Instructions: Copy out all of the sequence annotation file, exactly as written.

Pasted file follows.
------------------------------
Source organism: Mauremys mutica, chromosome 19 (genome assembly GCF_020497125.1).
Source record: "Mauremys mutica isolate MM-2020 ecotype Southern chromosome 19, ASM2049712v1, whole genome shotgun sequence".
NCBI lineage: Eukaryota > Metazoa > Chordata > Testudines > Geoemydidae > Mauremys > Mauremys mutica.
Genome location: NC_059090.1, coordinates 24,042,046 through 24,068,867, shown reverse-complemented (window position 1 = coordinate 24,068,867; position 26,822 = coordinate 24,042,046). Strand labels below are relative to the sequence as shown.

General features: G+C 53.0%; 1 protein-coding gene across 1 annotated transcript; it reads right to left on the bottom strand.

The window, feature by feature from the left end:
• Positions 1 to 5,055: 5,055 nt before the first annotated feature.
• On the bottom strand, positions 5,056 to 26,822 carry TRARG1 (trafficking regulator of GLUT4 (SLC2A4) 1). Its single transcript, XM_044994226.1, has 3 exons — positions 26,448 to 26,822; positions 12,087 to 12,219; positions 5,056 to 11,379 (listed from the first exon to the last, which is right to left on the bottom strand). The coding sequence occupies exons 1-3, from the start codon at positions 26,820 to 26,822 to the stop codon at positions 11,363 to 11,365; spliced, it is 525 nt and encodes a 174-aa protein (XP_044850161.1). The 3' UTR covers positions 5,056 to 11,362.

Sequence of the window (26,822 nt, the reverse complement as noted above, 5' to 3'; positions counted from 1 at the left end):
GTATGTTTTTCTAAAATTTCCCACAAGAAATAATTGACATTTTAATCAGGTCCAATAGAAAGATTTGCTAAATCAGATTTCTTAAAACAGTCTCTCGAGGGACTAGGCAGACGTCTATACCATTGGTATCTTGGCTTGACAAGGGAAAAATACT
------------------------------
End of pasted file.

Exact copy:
Source organism: Mauremys mutica, chromosome 19 (genome assembly GCF_020497125.1).
Source record: "Mauremys mutica isolate MM-2020 ecotype Southern chromosome 19, ASM2049712v1, whole genome shotgun sequence".
NCBI lineage: Eukaryota > Metazoa > Chordata > Testudines > Geoemydidae > Mauremys > Mauremys mutica.
Genome location: NC_059090.1, coordinates 24,042,046 through 24,068,867, shown reverse-complemented (window position 1 = coordinate 24,068,867; position 26,822 = coordinate 24,042,046). Strand labels below are relative to the sequence as shown.

General features: G+C 53.0%; 1 protein-coding gene across 1 annotated transcript; it reads right to left on the bottom strand.

The window, feature by feature from the left end:
• Positions 1 to 5,055: 5,055 nt before the first annotated feature.
• On the bottom strand, positions 5,056 to 26,822 carry TRARG1 (trafficking regulator of GLUT4 (SLC2A4) 1). Its single transcript, XM_044994226.1, has 3 exons — positions 26,448 to 26,822; positions 12,087 to 12,219; positions 5,056 to 11,379 (listed from the first exon to the last, which is right to left on the bottom strand). The coding sequence occupies exons 1-3, from the start codon at positions 26,820 to 26,822 to the stop codon at positions 11,363 to 11,365; spliced, it is 525 nt and encodes a 174-aa protein (XP_044850161.1). The 3' UTR covers positions 5,056 to 11,362.

Sequence of the window (26,822 nt, the reverse complement as noted above, 5' to 3'; positions counted from 1 at the left end):
GTATGTTTTTCTAAAATTTCCCACAAGAAATAATTGACATTTTAATCAGGTCCAATAGAAAGATTTGCTAAATCAGATTTCTTAAAACAGTCTCTCGAGGGACTAGGCAGACGTCTATACCATTGGTATCTTGGCTTGACAAGGGAAAAATACT